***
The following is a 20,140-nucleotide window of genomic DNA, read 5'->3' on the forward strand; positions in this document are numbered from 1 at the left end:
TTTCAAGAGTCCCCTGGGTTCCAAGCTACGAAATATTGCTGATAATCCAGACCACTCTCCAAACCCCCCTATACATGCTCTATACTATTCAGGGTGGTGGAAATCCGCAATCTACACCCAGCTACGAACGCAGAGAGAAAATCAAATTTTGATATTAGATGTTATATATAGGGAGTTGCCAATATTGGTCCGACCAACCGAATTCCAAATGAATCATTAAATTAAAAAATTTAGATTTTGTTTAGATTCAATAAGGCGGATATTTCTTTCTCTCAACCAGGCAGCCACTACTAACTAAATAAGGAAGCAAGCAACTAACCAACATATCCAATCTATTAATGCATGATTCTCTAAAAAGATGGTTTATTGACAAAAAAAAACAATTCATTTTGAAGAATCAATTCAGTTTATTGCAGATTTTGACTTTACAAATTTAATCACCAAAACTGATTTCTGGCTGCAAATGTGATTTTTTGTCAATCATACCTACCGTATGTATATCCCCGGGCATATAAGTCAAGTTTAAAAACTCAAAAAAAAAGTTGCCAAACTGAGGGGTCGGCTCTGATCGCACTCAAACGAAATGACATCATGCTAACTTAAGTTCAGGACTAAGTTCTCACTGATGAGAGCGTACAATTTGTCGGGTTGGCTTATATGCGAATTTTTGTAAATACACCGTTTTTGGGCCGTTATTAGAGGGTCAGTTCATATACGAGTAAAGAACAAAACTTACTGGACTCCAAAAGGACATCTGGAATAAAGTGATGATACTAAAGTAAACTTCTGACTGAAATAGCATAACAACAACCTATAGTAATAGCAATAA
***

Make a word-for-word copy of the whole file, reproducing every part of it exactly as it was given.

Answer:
The following is a 20,140-nucleotide window of genomic DNA, read 5'->3' on the forward strand; positions in this document are numbered from 1 at the left end:
TTTCAAGAGTCCCCTGGGTTCCAAGCTACGAAATATTGCTGATAATCCAGACCACTCTCCAAACCCCCCTATACATGCTCTATACTATTCAGGGTGGTGGAAATCCGCAATCTACACCCAGCTACGAACGCAGAGAGAAAATCAAATTTTGATATTAGATGTTATATATAGGGAGTTGCCAATATTGGTCCGACCAACCGAATTCCAAATGAATCATTAAATTAAAAAATTTAGATTTTGTTTAGATTCAATAAGGCGGATATTTCTTTCTCTCAACCAGGCAGCCACTACTAACTAAATAAGGAAGCAAGCAACTAACCAACATATCCAATCTATTAATGCATGATTCTCTAAAAAGATGGTTTATTGACAAAAAAAAACAATTCATTTTGAAGAATCAATTCAGTTTATTGCAGATTTTGACTTTACAAATTTAATCACCAAAACTGATTTCTGGCTGCAAATGTGATTTTTTGTCAATCATACCTACCGTATGTATATCCCCGGGCATATAAGTCAAGTTTAAAAACTCAAAAAAAAAGTTGCCAAACTGAGGGGTCGGCTCTGATCGCACTCAAACGAAATGACATCATGCTAACTTAAGTTCAGGACTAAGTTCTCACTGATGAGAGCGTACAATTTGTCGGGTTGGCTTATATGCGAATTTTTGTAAATACACCGTTTTTGGGCCGTTATTAGAGGGTCAGTTCATATACGAGTAAAGAACAAAACTTACTGGACTCCAAAAGGACATCTGGAATAAAGTGATGATACTAAAGTAAACTTCTGACTGAAATAGCATAACAACAACCTATAGTAATAGCAATAA